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Advise on buying a new road bike, Specialized Roubaix

Discussion in 'After Hours Lounge (Off Topic)' started by Nelson Au, Jul 10, 2009.

  1. Nelson Au

    Nelson Au Executive Producer

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    Regarding triples, I had not not meant to imply I would convert a bike to triples. I actually did do that to my old bike, when from a double to a triple and replaced the entire drive and shifters anyway.

    I am looking for a whole new bike now. So I have to decide if a compact makes sense for me since the guy who was selling the BMC was telling me I should consider a compact over a triple.

    Michael, I've been off a bike and away from all the latest tech updates for so long, I didn't know you could feel the difference in the bottom bracket!
     
  2. Michael Harris

    Michael Harris Screenwriter

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    Quote:
    I didn't know you could feel the difference in the bottom bracket!

    I was very surprised too but I really noticed a difference. As for compact vs. triple, I understand the arguments for both. The compact gives you a simpler drive train with faster shifting between the big and small chain rings and, if paired properly with the rear, makes climbing easy. Actually, I wish my Madone had come with a compact but it was used and the price was a steal so I can "suffer".
     
  3. Nelson Au

    Nelson Au Executive Producer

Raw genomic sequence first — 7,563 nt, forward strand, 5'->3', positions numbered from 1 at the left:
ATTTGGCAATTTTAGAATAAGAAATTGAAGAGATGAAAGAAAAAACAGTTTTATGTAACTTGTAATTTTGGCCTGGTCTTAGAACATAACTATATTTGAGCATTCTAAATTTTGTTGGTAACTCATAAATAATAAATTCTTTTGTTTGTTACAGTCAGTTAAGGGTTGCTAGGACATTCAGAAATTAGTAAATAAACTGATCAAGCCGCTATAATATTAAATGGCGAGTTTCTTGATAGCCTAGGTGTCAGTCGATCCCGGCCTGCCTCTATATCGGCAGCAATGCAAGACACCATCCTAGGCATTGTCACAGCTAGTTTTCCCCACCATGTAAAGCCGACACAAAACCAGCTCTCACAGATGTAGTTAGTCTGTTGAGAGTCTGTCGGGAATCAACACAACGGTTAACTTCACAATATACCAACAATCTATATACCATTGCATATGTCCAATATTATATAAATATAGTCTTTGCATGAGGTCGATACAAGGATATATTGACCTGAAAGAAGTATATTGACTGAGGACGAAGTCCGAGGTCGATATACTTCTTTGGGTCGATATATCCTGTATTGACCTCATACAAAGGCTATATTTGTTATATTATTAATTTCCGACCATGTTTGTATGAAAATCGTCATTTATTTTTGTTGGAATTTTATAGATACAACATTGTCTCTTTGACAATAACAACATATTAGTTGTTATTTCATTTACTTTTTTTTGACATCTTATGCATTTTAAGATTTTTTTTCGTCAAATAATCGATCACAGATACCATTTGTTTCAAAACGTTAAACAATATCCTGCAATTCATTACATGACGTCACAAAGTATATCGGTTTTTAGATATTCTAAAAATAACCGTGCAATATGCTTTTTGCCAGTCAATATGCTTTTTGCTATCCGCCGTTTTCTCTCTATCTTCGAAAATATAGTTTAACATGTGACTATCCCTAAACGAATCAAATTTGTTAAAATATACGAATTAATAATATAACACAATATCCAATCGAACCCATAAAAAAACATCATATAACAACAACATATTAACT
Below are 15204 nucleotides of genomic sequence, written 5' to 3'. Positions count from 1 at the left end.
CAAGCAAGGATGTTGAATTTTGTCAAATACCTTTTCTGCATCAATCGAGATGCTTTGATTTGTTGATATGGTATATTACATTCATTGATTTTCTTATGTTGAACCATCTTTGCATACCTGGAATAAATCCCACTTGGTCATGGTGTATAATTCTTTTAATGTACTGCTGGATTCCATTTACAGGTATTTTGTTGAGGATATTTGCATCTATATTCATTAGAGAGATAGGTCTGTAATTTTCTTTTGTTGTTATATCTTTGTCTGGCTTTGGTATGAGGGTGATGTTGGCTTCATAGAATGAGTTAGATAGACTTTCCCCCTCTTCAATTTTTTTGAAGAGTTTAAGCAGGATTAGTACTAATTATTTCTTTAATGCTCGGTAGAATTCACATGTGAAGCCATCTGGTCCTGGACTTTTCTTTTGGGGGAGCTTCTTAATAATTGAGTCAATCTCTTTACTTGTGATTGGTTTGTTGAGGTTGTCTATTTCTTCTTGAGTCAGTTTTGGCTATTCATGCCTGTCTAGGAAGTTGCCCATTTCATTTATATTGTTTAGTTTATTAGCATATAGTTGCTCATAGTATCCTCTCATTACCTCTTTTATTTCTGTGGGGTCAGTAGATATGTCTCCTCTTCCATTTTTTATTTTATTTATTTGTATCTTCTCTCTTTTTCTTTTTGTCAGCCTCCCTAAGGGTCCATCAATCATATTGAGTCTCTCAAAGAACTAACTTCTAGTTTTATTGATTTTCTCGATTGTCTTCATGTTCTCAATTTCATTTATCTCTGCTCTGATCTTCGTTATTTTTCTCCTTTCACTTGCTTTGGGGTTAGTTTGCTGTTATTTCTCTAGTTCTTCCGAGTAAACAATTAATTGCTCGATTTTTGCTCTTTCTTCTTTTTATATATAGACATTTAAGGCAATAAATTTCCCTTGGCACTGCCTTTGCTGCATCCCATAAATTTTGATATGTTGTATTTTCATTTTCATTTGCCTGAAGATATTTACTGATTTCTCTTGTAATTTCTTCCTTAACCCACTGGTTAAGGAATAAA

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    Thanks Michael, your interest in compacts has furthered my interest to test drive one.
     
  4. ChrisHeflen

    ChrisHeflen Supporting Actor

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    I would definitely go with compact. It is getting more and more common as well. As Jay H said, you can change out the rear cassette to a 12x28 and be very close having a triple. If you were doing a lot of hills, then I would say a triple for that last bit of relief, but you will be fine with compact.

    Look for bike with a taller head tube. This is the tube that the forks go up into and the handlebars are on top of. A taller head tube should make you more upright and most likely be more comfortable.
    That is why I suggested the Look 566. Also Scott has re-designed their CR-1 Pro to be this way and more comfortable. If you are on a smaller budget then give a look to Fuji's CCR series. They are pretty comfortable and are a great value.